Remote Device Activation Using Minitor III Pagers and a PIC Microcontroller
This page describes a project that allows devices to be remotely activated remotely via two-tone paging.
I'll provide as much detail as possible here so that others can
duplicate the project if desired. However, parameters specific to the
system I designed (radio and tone frequencies) will be left out.
Also note that there are simpler ways to accomplish the same thing
(i.e. using a commercial timer instead of a PIC microcontroller). This
method allows for some future flexibility, since the PIC can be easily
reprogrammed with different timing parameters, etc.
The remote activation system is based on two-tone paging. A pager
and integrated custom controller are located at each siren. When the
pager receives the correct two-tone page, the controller, which is
built into the pager’s cradle, activates the device for a period of
three minutes. At the end of the three-minute period the controller
shuts the siren off. If it is necessary to shut the device off before
the three minutes are expired, the page can be resent and the
controller will toggle the device off. Other systems may have
different timing requirements, and those can be programmed into the PIC.
The remote activation system uses Motorola Minitor III pagers in
conjunction with specially modified charging cradles and a PIC
microcontroller running custom software. The charging cradles were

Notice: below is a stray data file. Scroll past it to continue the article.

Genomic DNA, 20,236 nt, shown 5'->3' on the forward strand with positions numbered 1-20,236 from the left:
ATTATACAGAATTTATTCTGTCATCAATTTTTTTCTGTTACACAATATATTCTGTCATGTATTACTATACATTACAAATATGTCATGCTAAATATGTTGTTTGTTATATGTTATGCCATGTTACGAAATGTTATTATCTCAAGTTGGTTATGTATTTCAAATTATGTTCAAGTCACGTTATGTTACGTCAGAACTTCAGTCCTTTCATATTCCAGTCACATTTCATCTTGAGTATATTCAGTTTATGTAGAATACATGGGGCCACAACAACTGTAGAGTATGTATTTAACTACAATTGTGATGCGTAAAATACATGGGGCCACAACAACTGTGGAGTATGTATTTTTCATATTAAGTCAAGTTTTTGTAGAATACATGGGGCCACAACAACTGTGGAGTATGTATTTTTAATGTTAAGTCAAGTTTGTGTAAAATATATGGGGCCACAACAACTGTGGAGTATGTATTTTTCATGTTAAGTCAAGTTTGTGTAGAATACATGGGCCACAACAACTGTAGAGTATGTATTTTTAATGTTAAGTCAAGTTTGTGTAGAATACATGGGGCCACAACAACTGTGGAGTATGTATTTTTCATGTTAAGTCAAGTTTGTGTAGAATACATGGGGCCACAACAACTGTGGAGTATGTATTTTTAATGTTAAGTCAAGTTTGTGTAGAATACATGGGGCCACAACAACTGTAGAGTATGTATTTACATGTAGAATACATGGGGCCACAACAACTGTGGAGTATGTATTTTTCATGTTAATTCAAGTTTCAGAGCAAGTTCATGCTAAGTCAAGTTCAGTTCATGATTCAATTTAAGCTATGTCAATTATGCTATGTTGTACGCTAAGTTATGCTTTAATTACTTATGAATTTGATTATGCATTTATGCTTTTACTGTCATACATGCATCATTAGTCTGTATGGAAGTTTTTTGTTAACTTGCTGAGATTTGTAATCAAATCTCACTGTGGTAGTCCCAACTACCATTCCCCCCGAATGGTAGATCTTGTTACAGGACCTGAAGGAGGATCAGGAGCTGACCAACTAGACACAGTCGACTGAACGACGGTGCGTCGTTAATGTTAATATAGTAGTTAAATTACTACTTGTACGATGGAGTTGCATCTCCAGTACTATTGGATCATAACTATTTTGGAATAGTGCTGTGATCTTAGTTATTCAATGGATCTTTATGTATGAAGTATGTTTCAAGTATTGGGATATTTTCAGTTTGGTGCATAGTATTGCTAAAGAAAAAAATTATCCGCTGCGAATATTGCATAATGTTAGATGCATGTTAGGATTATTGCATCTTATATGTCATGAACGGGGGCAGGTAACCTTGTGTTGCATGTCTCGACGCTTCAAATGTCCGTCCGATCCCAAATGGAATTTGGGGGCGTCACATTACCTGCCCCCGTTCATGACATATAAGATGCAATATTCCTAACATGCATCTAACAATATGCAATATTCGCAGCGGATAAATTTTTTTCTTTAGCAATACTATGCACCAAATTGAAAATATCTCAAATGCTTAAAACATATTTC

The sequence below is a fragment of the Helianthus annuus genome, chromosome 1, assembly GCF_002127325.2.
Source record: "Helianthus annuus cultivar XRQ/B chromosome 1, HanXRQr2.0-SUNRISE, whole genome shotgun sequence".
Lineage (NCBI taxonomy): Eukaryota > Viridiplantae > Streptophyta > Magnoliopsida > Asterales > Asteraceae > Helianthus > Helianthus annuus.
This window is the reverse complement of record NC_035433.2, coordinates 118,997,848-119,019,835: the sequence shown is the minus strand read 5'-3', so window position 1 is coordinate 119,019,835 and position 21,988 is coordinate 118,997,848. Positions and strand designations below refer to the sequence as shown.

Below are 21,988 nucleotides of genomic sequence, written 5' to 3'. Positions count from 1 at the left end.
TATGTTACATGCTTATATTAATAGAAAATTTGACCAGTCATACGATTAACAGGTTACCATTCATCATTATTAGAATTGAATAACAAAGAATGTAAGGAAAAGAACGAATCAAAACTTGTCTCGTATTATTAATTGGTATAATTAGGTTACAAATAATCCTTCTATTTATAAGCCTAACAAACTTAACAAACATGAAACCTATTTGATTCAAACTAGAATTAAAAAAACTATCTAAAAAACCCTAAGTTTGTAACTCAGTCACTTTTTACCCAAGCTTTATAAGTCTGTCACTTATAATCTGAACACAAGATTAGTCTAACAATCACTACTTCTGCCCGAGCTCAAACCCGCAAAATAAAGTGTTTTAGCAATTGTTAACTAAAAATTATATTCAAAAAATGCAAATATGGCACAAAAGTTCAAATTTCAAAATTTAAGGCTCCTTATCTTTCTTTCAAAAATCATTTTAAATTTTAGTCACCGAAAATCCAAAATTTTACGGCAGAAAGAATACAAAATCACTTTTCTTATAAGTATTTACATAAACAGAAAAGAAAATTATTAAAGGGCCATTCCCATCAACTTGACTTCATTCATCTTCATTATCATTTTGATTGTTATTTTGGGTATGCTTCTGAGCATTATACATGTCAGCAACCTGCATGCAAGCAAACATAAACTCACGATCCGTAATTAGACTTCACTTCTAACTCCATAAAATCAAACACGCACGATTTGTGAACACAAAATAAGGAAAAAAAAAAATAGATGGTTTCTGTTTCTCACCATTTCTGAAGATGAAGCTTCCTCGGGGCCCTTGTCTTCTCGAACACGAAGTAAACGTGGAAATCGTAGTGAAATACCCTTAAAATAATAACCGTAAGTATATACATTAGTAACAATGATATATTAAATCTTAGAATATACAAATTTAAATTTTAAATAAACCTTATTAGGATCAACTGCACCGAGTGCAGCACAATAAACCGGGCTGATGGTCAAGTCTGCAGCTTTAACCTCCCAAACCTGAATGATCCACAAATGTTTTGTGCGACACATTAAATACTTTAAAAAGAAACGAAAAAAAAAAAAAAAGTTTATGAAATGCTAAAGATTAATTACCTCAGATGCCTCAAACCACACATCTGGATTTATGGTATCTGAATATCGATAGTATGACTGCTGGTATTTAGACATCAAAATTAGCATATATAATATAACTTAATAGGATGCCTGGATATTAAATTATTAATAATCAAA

modified in two ways. First, the normal charging circuitry was
bypassed, and instead the output of a 7805 5 volt regulator is fed to
the normal "charging" pins. This allows the cradle to power the pager
without the need for batteries in the pager. Second, a third pin (pin
6) was added to the charging cradle to tap into the pager's alert
output. See this page for a full pinout and to learn how to add a pin to the charging cradle.
A schematic of the activation circuit is shown below in Fig. 1.
Voltage Regulator U1 provides 5 volts to both the pager and the
microcontroller circuit. As mentioned above, the pager's charging
cradle has been modified to bypass the normal battery charging
circuit. The pager is powered directly from the 5V regulator. For
this reason, it is important that the pager does not have batteries in it! If the pagers does have batteries in it, the batteries will be overcharged and damage the pager.
U2 is a Microchip PIC12F510 microcontroller. It is programmed to do
nothing until pin 7 (whic is connected to pin 6 of the pager) goes
high, and then turn on the output for three minutes or until pin 7 goes
high again, in which case it turns the output back off. The assembly
language code for this project is located here.
Pin 7 of U2 is connected to Pin 6 of the Minitor pager. This pin is
logic high when the pager is alerting (beeping). The output of U2 is
connected to a transistor that turns on a relay, which is used to
switch power to the remote device.
Possible Failure Mode
If a pager is inserted into the cradle and the ground pin does not make proper contact with the pager but the power and alert pins do, there will be a positive voltage present on the alert pin relative to the cradle ground. This can result in false alert indications in two scenarios. One, when the pager is first inserted into the cradle the ground contact may be the last pin to make contact, resulting in a very short duration positive voltage present on the alert pin. The other scenario is if the ground contact corrodes or otherwise loses contact over time. In this scenario the pager itself is not powered and operating, but there will still be a positive voltage present on the alert pin.